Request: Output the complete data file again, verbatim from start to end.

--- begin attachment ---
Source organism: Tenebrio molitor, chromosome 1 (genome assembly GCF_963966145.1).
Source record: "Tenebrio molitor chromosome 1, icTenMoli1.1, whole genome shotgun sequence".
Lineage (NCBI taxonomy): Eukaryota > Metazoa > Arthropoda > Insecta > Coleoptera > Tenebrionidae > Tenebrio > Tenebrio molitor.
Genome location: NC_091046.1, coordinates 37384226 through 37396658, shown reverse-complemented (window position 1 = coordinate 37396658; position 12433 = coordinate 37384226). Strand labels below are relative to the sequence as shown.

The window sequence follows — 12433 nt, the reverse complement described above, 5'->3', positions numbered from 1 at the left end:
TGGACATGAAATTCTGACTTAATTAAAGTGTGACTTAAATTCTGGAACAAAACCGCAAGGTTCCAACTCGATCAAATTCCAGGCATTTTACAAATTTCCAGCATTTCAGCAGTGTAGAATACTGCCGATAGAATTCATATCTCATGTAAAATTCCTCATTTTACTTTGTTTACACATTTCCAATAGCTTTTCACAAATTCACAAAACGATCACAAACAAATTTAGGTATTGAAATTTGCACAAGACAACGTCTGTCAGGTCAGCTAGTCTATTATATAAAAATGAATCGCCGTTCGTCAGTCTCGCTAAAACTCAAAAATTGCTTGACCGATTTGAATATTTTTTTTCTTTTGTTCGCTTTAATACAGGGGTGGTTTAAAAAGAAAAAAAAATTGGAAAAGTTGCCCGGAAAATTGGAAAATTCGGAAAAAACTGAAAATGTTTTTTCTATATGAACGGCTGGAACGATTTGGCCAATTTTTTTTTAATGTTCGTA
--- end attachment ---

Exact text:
Source organism: Tenebrio molitor, chromosome 1 (genome assembly GCF_963966145.1).
Source record: "Tenebrio molitor chromosome 1, icTenMoli1.1, whole genome shotgun sequence".
Lineage (NCBI taxonomy): Eukaryota > Metazoa > Arthropoda > Insecta > Coleoptera > Tenebrionidae > Tenebrio > Tenebrio molitor.
Genome location: NC_091046.1, coordinates 37384226 through 37396658, shown reverse-complemented (window position 1 = coordinate 37396658; position 12433 = coordinate 37384226). Strand labels below are relative to the sequence as shown.

The window sequence follows — 12433 nt, the reverse complement described above, 5'->3', positions numbered from 1 at the left end:
TGGACATGAAATTCTGACTTAATTAAAGTGTGACTTAAATTCTGGAACAAAACCGCAAGGTTCCAACTCGATCAAATTCCAGGCATTTTACAAATTTCCAGCATTTCAGCAGTGTAGAATACTGCCGATAGAATTCATATCTCATGTAAAATTCCTCATTTTACTTTGTTTACACATTTCCAATAGCTTTTCACAAATTCACAAAACGATCACAAACAAATTTAGGTATTGAAATTTGCACAAGACAACGTCTGTCAGGTCAGCTAGTCTATTATATAAAAATGAATCGCCGTTCGTCAGTCTCGCTAAAACTCAAAAATTGCTTGACCGATTTGAATATTTTTTTTCTTTTGTTCGCTTTAATACAGGGGTGGTTTAAAAAGAAAAAAAAATTGGAAAAGTTGCCCGGAAAATTGGAAAATTCGGAAAAAACTGAAAATGTTTTTTCTATATGAACGGCTGGAACGATTTGGCCAATTTTTTTTTAATGTTCGTA